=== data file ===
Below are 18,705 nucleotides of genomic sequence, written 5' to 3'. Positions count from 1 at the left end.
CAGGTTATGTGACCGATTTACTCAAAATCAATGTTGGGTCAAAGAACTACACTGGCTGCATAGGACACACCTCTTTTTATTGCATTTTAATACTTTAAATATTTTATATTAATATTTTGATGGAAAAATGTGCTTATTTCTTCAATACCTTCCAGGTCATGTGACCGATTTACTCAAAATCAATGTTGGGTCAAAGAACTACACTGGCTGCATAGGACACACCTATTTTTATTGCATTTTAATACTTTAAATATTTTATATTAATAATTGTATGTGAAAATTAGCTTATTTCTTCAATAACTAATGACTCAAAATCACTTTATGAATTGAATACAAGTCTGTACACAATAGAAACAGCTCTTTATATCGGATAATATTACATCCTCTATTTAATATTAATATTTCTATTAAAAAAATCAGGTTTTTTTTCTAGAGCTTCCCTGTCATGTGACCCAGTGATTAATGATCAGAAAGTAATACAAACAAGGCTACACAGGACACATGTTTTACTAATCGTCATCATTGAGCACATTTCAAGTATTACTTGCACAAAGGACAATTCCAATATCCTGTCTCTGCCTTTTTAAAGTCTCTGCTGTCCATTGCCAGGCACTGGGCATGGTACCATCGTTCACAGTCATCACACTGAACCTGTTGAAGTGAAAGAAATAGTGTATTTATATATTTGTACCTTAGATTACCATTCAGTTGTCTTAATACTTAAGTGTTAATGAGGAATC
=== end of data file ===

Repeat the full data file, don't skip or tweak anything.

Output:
Below are 18,705 nucleotides of genomic sequence, written 5' to 3'. Positions count from 1 at the left end.
CAGGTTATGTGACCGATTTACTCAAAATCAATGTTGGGTCAAAGAACTACACTGGCTGCATAGGACACACCTCTTTTTATTGCATTTTAATACTTTAAATATTTTATATTAATATTTTGATGGAAAAATGTGCTTATTTCTTCAATACCTTCCAGGTCATGTGACCGATTTACTCAAAATCAATGTTGGGTCAAAGAACTACACTGGCTGCATAGGACACACCTATTTTTATTGCATTTTAATACTTTAAATATTTTATATTAATAATTGTATGTGAAAATTAGCTTATTTCTTCAATAACTAATGACTCAAAATCACTTTATGAATTGAATACAAGTCTGTACACAATAGAAACAGCTCTTTATATCGGATAATATTACATCCTCTATTTAATATTAATATTTCTATTAAAAAAATCAGGTTTTTTTTCTAGAGCTTCCCTGTCATGTGACCCAGTGATTAATGATCAGAAAGTAATACAAACAAGGCTACACAGGACACATGTTTTACTAATCGTCATCATTGAGCACATTTCAAGTATTACTTGCACAAAGGACAATTCCAATATCCTGTCTCTGCCTTTTTAAAGTCTCTGCTGTCCATTGCCAGGCACTGGGCATGGTACCATCGTTCACAGTCATCACACTGAACCTGTTGAAGTGAAAGAAATAGTGTATTTATATATTTGTACCTTAGATTACCATTCAGTTGTCTTAATACTTAAGTGTTAATGAGGAATC